Appearance before the Standing Committee on Public Safety and National Security (SECU) on Bill C-226, An Act to amend the Criminal Code (Impaired Driving Act)

September 29, 2016
Ottawa, Ontario

Opening Statement by Daniel Therrien
Privacy Commissioner of Canada

(Check against delivery)


Thank you for the invitation to appear before you today on Bill C-226, the Impaired Driving Act. I am accompanied today by Patricia Kosseim, Senior General Counsel of my Office.

I would like to be clear from the outset that I fully understand the seriousness, societal impact and clear dangers of impaired driving.  Impaired driving affects far too many Canadians each year and is indeed a grave social problem.  

At the same time, the legislation you have invited comment on is multi-pronged and complex.

My remarks today are intended to offer a framework, drawn from Charter jurisprudence, not with a view to predicting the constitutional fate of the Bill, but as a lens through which to analyze relevant privacy policy questions.

Proposed Framework for Analyzing Relevant Privacy Issues

In upholding random vehicle stops for the purpose of police questioning to check for sobriety, the Supreme Court of Canada has taken into consideration several factors, including:

  • the compelling state objective of ensuring highway safety;
  • the limited purposes connected to that objective and grounded in appropriate statutory authority;
  • the invasiveness, effectiveness and proportionality of the police activity; and,
  • the reasonable expectations of the individual as informed by the context.

For the purpose of analyzing the bill before you, while the state objective of ensuring highway safety is certainly compelling, let me address some of the other important policy considerations such as random breath screening and disclosures of various test results.

On random breath screening

As you will note, subsection 320.27(3) of the Bill introduces a new ability for police to require individuals operating a conveyance – whether in motion or not – to immediately provide a breath sample on demand for random screening using an “approved screening device”, where police have an approved screening device in their possession.

Currently, this type of breath screening test can only occur where the police have reasonable grounds to suspect that an individual has consumed alcohol (per Criminal Code subsection 254(2)).

In assessing whether it is reasonable to move away from the suspicion standard, I would suggest that Parliament should consider the following factors:

First, how invasive would a new state power be, compelling everyone to provide a breath sample on demand?

While more intrusive procedures are certainly possible, for instance, the taking of a blood sample, I would suggest that there is a level of intrusiveness in the mandatory procedure suggested, particularly for individuals who are not suspected of any wrongdoing.

Second, how necessary is it to move from the suspicion standard to random sampling in order to reduce the occurrence of impaired driving? To what extent has the current system proven effective or ineffective? What is the evidence for this? Is the current system so deficient as to warrant this more intrusive procedure?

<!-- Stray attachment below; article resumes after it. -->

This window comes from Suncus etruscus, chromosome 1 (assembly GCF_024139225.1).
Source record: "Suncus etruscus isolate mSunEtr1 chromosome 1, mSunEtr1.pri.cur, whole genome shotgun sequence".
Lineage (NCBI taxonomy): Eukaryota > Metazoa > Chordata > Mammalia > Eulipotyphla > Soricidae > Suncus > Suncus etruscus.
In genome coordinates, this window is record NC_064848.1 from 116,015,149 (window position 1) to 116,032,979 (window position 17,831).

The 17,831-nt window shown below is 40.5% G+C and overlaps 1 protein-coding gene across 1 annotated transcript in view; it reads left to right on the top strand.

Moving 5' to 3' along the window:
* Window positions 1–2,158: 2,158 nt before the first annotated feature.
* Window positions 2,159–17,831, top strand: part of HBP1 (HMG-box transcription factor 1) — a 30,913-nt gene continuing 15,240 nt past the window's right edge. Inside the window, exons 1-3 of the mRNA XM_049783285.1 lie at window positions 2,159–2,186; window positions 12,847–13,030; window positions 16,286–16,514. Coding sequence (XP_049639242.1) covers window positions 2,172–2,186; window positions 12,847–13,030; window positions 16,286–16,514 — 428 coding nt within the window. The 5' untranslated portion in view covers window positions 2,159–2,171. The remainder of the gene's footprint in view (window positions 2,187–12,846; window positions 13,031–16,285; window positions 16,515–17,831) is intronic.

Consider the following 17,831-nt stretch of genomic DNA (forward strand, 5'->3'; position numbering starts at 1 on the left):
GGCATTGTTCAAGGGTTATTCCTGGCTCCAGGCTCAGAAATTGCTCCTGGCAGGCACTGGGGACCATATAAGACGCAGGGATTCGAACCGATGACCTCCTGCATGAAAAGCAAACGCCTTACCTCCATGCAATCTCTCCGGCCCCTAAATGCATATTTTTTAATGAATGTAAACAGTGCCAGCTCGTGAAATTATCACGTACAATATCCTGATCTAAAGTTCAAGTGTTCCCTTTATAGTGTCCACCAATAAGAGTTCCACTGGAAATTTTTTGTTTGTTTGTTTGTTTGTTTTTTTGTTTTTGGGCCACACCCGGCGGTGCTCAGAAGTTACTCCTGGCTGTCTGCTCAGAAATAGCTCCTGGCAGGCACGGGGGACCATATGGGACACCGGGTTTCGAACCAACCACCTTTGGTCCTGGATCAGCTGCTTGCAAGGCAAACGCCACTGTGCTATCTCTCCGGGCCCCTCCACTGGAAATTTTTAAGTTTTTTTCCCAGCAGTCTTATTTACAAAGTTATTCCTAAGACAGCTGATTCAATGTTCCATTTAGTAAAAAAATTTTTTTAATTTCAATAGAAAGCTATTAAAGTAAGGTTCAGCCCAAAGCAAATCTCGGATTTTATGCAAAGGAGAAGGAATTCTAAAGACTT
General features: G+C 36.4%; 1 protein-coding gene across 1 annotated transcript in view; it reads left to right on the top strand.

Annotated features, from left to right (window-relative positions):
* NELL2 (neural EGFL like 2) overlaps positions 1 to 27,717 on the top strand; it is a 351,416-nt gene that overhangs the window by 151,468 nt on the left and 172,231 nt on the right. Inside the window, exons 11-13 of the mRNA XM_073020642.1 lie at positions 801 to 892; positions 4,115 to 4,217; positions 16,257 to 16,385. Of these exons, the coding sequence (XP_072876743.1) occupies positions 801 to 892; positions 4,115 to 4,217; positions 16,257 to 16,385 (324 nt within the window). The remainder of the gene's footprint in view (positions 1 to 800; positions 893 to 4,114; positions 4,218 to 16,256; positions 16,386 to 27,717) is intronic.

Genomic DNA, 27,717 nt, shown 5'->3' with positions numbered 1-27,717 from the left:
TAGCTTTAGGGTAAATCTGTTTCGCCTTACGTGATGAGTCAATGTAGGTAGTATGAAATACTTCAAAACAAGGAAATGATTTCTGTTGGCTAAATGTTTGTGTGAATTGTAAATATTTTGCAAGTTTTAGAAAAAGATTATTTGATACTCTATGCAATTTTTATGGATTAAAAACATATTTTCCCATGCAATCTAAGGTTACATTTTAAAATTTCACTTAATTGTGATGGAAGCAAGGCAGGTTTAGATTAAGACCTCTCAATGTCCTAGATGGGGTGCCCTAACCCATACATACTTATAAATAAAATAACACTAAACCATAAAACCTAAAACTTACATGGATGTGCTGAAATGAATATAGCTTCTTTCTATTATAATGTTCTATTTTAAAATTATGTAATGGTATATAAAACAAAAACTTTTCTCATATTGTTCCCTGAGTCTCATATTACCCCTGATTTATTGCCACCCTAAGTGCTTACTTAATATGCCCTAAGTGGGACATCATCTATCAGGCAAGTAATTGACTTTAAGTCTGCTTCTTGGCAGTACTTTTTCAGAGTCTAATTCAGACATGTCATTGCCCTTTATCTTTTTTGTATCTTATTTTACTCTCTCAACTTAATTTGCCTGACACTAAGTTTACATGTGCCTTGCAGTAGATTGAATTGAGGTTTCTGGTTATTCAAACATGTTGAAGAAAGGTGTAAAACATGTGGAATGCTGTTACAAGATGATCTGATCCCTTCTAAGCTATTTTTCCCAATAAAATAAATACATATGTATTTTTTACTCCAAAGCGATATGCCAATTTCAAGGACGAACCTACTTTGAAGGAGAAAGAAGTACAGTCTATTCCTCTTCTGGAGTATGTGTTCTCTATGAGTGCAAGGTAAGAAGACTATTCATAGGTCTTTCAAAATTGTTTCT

Third, what does the experience of other countries show, from an evidentiary perspective, as to how much more effective the proposed system would be?

I do not have the evidence required to answer these questions, but I do think these would be relevant questions to ask of those who are the proponents of this bill.

Furthermore, I would be remiss if I did not remind members of the privacy risks inherent in collection that is overbroad and could potentially open the door to disproportionate targeting.

Broadened sharing of test results

The other substantive privacy issue I would like to raise is the broadening of purposes for which test results and analysis of bodily samples can be shared.

Subsection 320.37(2) permits the sharing of the results of any evaluation, physical coordination test or analysis of a bodily substance for the purpose of the administration or enforcement of any federal or provincial Act.

Currently, the use and disclosure of this type of information is restricted to specific Criminal Code, Aeronautics Act or Railway Safety Act offences, or administration and enforcement of provincial law. 

The Bill clearly widens the potential uses and purposes for which such results may be put by authorities.  While I began my testimony by agreeing that ensuring highway safety is a compelling state objective, the same cannot be said about the administrative objectives of all other federal or provincial laws.

In considering this broader sharing, I suggest that you examine whether the objectives of these other laws for which results can be shared are sufficiently important to justify the sharing of sensitive, state-compelled personal information. I further suggest that sharing should be limited to those specific laws that meet that standard.


In summary, I would encourage Members to consider the fuller privacy implications of random breath screening and the broadening of purposes for which results can be shared using the analytical framework proposed. 

Thank you for inviting me to provide this committee with comment – and I look forward to your questions.

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